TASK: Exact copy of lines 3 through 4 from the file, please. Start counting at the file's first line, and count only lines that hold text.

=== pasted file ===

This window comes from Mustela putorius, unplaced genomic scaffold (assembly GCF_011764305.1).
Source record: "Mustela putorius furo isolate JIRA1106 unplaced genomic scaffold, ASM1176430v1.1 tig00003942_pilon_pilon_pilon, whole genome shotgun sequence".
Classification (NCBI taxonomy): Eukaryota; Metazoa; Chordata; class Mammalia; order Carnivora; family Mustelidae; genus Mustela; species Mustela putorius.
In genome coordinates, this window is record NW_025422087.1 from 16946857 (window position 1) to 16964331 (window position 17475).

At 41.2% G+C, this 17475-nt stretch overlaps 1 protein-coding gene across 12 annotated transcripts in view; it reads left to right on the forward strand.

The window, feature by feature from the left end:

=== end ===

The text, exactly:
Classification (NCBI taxonomy): Eukaryota; Metazoa; Chordata; class Mammalia; order Carnivora; family Mustelidae; genus Mustela; species Mustela putorius.
In genome coordinates, this window is record NW_025422087.1 from 16946857 (window position 1) to 16964331 (window position 17475).